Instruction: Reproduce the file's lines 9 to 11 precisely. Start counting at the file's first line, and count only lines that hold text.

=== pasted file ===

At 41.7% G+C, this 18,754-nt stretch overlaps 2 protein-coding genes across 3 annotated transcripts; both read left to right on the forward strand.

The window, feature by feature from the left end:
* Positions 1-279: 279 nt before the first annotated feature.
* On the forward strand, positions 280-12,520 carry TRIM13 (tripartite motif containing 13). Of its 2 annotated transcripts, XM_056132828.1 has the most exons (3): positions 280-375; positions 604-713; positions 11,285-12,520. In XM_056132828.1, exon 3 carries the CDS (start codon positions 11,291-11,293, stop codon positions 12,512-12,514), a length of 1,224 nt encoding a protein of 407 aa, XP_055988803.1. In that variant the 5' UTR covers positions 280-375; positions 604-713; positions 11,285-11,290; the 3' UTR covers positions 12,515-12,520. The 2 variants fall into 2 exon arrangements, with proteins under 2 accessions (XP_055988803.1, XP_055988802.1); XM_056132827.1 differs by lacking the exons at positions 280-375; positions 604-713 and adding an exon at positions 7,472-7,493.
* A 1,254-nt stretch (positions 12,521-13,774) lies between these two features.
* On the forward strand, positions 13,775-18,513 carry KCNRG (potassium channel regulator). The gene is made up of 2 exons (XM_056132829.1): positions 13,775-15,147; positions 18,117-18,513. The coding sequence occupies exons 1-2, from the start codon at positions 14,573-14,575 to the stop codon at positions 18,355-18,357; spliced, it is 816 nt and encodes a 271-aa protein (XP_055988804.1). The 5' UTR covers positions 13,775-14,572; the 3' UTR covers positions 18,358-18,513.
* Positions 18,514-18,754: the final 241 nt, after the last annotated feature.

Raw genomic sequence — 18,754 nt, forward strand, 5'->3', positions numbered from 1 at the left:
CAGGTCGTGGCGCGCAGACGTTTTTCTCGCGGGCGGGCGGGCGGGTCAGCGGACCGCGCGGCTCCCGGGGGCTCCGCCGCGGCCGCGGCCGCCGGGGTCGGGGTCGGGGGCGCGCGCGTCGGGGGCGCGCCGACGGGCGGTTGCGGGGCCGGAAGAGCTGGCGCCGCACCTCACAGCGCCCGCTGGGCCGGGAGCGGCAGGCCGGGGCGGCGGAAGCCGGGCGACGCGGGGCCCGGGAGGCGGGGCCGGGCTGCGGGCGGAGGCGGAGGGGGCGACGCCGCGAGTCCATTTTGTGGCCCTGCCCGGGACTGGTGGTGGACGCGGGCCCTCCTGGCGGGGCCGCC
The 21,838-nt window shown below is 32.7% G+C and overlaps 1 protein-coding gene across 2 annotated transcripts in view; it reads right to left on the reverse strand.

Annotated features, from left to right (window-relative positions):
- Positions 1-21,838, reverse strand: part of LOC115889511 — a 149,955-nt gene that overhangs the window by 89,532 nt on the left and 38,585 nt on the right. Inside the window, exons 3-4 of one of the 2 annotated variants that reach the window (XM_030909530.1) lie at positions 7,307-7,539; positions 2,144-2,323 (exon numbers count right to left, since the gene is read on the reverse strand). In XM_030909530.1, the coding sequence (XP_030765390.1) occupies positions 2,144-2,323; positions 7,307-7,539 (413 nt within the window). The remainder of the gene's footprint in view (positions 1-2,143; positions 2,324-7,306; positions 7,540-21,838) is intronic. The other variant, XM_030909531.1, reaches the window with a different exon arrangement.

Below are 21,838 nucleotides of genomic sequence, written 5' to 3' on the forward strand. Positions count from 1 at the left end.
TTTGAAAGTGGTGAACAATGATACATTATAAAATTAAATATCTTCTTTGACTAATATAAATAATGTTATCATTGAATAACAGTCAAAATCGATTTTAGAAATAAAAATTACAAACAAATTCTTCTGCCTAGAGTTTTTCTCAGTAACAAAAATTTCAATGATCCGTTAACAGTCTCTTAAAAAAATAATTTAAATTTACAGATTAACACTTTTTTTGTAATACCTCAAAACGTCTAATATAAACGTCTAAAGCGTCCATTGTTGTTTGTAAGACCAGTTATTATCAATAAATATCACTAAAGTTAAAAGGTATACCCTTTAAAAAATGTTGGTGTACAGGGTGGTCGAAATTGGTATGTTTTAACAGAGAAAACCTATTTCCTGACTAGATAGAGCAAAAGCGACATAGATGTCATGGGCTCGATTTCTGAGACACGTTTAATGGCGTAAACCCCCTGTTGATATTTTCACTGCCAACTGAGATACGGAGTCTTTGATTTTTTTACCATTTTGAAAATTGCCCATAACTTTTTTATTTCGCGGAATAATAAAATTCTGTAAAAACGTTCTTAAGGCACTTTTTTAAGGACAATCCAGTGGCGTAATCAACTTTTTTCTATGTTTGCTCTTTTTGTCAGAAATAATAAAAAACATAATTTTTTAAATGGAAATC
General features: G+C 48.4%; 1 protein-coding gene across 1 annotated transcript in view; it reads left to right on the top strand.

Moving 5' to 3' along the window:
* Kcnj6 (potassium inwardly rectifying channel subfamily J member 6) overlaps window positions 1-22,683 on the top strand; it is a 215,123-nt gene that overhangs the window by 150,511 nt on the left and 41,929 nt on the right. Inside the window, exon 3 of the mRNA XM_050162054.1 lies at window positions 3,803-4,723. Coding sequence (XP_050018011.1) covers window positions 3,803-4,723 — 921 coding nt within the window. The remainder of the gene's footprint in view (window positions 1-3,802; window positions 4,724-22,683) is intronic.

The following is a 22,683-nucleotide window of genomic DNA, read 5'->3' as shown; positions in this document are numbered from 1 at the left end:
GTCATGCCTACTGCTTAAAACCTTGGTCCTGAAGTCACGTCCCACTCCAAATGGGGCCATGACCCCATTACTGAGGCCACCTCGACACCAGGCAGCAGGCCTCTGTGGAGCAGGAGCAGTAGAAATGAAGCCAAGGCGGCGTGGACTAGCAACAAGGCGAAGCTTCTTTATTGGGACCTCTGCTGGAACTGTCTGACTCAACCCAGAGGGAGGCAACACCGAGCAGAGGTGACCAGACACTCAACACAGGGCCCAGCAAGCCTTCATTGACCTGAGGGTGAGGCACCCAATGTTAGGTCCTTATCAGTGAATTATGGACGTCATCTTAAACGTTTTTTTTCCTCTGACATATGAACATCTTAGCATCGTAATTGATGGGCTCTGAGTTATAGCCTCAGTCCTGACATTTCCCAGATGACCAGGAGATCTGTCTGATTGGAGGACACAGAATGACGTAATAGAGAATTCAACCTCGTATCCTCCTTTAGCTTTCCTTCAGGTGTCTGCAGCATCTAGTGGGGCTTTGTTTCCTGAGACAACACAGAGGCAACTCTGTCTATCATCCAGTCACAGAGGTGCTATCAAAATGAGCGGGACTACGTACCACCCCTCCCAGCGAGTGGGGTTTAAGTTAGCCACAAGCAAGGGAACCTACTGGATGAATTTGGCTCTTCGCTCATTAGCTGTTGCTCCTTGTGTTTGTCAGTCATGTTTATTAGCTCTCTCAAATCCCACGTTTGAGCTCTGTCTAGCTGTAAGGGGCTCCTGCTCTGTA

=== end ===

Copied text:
CAGGTCGTGGCGCGCAGACGTTTTTCTCGCGGGCGGGCGGGCGGGTCAGCGGACCGCGCGGCTCCCGGGGGCTCCGCCGCGGCCGCGGCCGCCGGGGTCGGGGTCGGGGGCGCGCGCGTCGGGGGCGCGCCGACGGGCGGTTGCGGGGCCGGAAGAGCTGGCGCCGCACCTCACAGCGCCCGCTGGGCCGGGAGCGGCAGGCCGGGGCGGCGGAAGCCGGGCGACGCGGGGCCCGGGAGGCGGGGCCGGGCTGCGGGCGGAGGCGGAGGGGGCGACGCCGCGAGTCCATTTTGTGGCCCTGCCCGGGACTGGTGGTGGACGCGGGCCCTCCTGGCGGGGCCGCC
The 21,838-nt window shown below is 32.7% G+C and overlaps 1 protein-coding gene across 2 annotated transcripts in view; it reads right to left on the reverse strand.

Annotated features, from left to right (window-relative positions):